As the 2012 general election looms closer, the 40th Republican National Convention had to cancel Monday’s events in fear of being flooded out by Hurricane Isaac, according to a public advisory by the National Weather Service.
According to the 2012 Republican National Convention’s website, gopconvetion2012.com, 2,286 delegates and 2,125 alternate delegates will congregate together from Aug. 27-30 to nominate the Republican candidate for the 2012 general election, despite the ominous weather forecast.
“We may be paddling water for a day or two depending on Hurricane Isaac,” alternate delegate Wendell Walker from Virginia’s sixth district, and a Liberty University alumnus, said. “[I am] just hoping and praying that the hurricane will move west.”
Walker’s hopes and prayers were answered as the National Weather Service announced that the hurricane has begun moving west, missing the Tampa, Fla. area where the convention will be held.
According to Walker, Gov. Bob McDonnell from the Commonwealth of Virginia will be speaking, Tuesday night.
“I think what that is saying is, ‘[Republicans] like what Virginia is doing politically as a state,’” Walker said. “We don’t have a high unemployment rate, [we have] good business growth, a good economy.”
The importance of this election, according to Walker, is great.
“Part of my goal…is to communicate a message that represents Virginia and the values we all hold dear here, our freedom and our liberty,” Walker said.
Shortly after the Republican convention is finished, the Democratic convention will be held, Sept. 3, according to the convention’s website.
While these conventions are in session, and after they are finished, students have the opportunity to register to vote and cast their ballot for the 2012 general elections, which take place Nov. 6.
“We have a very unique and blessed opportunity for our voice to be heard,” Dean of Students at Liberty University Keith Anderson said.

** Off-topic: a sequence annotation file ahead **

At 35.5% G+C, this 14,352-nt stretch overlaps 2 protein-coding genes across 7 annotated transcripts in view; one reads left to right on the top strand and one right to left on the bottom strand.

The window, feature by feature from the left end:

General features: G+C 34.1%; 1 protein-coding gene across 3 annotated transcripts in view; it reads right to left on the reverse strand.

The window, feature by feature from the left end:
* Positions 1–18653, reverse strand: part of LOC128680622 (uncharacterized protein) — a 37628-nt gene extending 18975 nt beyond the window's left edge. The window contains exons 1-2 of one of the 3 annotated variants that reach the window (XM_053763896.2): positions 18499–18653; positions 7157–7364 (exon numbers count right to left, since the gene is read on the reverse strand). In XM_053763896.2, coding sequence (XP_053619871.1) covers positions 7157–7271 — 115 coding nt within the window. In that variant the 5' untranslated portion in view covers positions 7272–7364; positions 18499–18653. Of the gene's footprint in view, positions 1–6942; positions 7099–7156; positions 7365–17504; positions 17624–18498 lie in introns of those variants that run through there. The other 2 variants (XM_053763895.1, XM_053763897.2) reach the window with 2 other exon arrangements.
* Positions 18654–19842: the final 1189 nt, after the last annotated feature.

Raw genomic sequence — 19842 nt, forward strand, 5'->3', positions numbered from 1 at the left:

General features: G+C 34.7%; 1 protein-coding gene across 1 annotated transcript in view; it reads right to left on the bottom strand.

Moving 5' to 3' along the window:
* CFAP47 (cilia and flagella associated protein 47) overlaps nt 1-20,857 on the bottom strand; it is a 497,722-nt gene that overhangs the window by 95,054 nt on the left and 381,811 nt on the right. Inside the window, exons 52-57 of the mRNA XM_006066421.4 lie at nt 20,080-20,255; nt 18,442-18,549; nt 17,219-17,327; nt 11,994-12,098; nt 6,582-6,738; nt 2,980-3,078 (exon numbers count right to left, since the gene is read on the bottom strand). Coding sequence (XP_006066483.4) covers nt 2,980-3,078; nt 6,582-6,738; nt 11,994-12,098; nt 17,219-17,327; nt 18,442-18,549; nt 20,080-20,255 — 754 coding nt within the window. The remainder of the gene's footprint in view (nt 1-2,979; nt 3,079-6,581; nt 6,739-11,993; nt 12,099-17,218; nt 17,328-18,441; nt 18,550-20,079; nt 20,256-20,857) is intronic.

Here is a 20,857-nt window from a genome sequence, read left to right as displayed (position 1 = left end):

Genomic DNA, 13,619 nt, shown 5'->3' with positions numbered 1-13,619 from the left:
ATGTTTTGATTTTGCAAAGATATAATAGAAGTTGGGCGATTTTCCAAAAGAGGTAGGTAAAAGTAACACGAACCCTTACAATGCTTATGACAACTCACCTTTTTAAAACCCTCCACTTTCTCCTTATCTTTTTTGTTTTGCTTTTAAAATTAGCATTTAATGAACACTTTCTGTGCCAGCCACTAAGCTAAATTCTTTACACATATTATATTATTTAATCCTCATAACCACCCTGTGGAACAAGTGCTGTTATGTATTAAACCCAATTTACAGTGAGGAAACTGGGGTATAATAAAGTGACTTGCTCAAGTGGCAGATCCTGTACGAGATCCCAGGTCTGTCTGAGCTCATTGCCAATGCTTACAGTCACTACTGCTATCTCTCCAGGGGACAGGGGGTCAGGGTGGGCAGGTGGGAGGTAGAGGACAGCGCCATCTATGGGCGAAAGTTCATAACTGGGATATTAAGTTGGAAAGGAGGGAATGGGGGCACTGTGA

“I’ve been around the world, and I’ve seen places where you didn’t have that capability and democracy was something that was cherished.”
According to Chancellor Jerry Falwell, Jr., since the Virginia Electoral Board was under pressure to change the rules of voting registration from the Obama campaign in 2008, Liberty has been encouraging its students to vote locally in Lynchburg.
“In 2008-10, Liberty students voted in huge numbers, so huge that more than one local election was decided by Liberty student voters,” Falwell said. “It is my prayer that students will continue to exercise their rights to vote here at Liberty. This university and its students can benefit in so many ways if our students vote locally.”
According to the City of Lynchburg’s website, to be able to vote in the state of Virginia, one must first register with the local city registrar and fill out the Virginia Voter Registration Application Form correctly by Oct. 15 in order for their vote to count.
To register to vote, students should pick up a form from the City of Lynchburg’s Registrar’s Office on 3236 Odd Fellows Road, or look for the voter registration booths around DeMoss Hall at Liberty.
In addition, Resident Assistants and professors will distribute voter registration forms at hall meetings and in class.
“It is important that Liberty University students not only vote but that they register and vote here in Lynchburg for a variety of reasons that are important for the future of this university,” Falwell said.